1755 — Present and under care of Sir William Johnson at battle of Lake George. Educated at Moor's Protestant Charity School at Lebanon, Connecticut; graduated 1763.

1765 — Married an Oneida woman and settled in Mohawk valley. Acted as interpreter and aided missionaries in teaching Christianity to Indians.

1773 — Married half-sister of his first wife who had died.

1774 — Became secretary to Guy Johnson in the British Indian Department.

1776 — Visited England. Most active in cause of British crown during American Revolution. Served as captain and later colonel, and fought in close alliance with Loyalist corps of Butler's Rangers. At Wyoming Valley, German Flats and Cherry Valley (1778); Sullivan's campaign (1779), and along Ohio against Clank (1781).

1780 — Married Catharine, a Mohawk girl, at Niagara, possibly a daughter of George Croghan.

1784 — Led Mohawk to Grand River lands in Upper Canada (Haldimand Grant). Given power of attorney by Iroquois to surrender, sell and collect payment for Grand River lands, and to form a fund and provide an annuity when game and traditional life-style vanished; accused of fraudulent use of attorney trust (1797). Sold three-fifths of total land to whites, much of it to Americans at immense personal profit.

1793 — At Sandusky conference, Brant's long attempts to form a united Indian confederacy in opposition to American westward expansion failed here; his gamble to achieve a compromise boundary which would satisfy the Algonkian, Iroquois and Americans proved unsuccessful.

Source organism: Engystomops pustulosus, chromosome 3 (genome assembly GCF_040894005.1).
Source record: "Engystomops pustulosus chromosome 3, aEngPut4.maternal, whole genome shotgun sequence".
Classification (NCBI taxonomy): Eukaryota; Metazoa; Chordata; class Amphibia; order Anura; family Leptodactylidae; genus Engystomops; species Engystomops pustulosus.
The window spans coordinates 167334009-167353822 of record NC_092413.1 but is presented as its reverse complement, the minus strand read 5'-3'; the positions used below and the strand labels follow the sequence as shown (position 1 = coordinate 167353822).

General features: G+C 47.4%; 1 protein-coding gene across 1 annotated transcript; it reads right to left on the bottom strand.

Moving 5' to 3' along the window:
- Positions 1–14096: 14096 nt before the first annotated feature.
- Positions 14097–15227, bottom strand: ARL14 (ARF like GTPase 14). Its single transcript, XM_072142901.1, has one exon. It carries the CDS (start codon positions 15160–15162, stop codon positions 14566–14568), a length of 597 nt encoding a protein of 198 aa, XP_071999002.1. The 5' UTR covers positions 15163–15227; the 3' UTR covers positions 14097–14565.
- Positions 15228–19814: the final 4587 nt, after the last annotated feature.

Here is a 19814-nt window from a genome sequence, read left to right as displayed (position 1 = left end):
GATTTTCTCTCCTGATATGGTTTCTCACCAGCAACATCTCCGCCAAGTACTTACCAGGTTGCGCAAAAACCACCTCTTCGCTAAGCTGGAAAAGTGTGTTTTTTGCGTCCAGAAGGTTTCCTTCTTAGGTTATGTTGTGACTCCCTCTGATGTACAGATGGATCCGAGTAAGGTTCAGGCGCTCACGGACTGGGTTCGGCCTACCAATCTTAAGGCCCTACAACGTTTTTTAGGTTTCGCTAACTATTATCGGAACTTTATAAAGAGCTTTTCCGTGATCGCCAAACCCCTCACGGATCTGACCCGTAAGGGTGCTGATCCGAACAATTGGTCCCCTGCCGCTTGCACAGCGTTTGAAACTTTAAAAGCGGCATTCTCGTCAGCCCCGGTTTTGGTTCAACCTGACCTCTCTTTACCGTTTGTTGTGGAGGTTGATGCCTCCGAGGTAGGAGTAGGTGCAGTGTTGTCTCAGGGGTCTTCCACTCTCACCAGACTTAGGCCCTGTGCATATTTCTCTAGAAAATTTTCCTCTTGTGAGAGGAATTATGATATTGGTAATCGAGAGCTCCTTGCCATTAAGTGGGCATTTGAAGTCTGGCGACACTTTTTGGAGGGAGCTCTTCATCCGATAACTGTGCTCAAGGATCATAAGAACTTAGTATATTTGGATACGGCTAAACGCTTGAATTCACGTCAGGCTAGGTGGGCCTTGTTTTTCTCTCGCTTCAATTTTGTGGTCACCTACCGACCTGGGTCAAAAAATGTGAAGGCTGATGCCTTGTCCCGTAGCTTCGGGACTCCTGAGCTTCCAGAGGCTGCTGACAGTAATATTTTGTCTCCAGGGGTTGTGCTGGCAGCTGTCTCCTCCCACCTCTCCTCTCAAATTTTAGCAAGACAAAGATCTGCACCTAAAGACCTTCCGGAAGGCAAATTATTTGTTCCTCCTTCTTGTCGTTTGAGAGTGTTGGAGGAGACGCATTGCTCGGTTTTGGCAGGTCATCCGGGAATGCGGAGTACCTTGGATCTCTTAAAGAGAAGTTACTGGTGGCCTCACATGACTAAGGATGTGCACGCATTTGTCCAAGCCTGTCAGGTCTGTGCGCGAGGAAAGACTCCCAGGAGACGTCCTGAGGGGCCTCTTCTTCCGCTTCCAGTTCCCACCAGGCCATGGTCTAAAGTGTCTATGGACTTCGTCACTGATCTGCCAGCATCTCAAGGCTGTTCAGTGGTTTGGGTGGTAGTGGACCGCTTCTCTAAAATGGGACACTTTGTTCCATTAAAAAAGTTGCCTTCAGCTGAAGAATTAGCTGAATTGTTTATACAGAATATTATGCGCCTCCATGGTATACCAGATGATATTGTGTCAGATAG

1795 — killed drunken son Isaac in self-defence; completely cleared. Translated prayer book of Church of England into Iroquois. Settled quietly in a magnificent two-storey house at Burlington Bay, Upper Canada. Extremely wealthy in later years; owned seven to eight slaves and a four-horse carriage.

1807 — Died 24 November, Burlington, Upper Canada.

Little Turtle or Michikinikwa (1752-1812)

1752 — Born in a Miami village on Eel River, about 20 miles from present Fort Wayne, Indiana.

1775-83 — Fought with British during American Revolution. Became an influential leaden of the Algonkian confederacy in their struggle to preserve the Ohio valley from American encroachment.

1790 — Led Indians at Harmar's defeat.

1791 — Commanded tribes at St. Clair's defeat, thus assuring his military reputation.

1794 — Did not command at Fallen Timbers; had lost his leadership in council to the more belligerent Shawnee such as Captain Johnny and Blue Jacket. Although he led the attack against Fort Recovery in June, was opposed to fighting Wayne in August.

1795 — One of first chiefs to sign the Treaty of Greenville, 3 August. Capitulated to the white world; acquired white customs and disease. Worked to obtain Indian support for further land cessions. Prestige among his people dropped sharply, but he managed to keep Miami from supporting the British in War of 1812.

1812 — Died 14 July at Fort Wayne, Indiana.

The Prophet or Laulewasika or Tenskwatawa (1768-1837)

1768 — Born about 1768 near Chillicothe, now Oldtown, Ohio. Twin, brother or half-brother of Tecumseh.

1805 — Announced that he was a prophet and possessed mystical powers; clearly was largely influenced by the Shakers and their unusual religious practices such as the "finger tip" dance in which they shook sin out of their bodies. Preached for a return to traditional Indian values and urged the renunciation of sin and white customs; anti-white doctrine an early example of the "Red Power" movement.

1811 — 7 November, blundered into defeat by Harrison at Tippecanoe. Influence lost after battle; did not participate in the War of 1812. Received a pension, a courtesy from the British government; lived in Canada until 1826.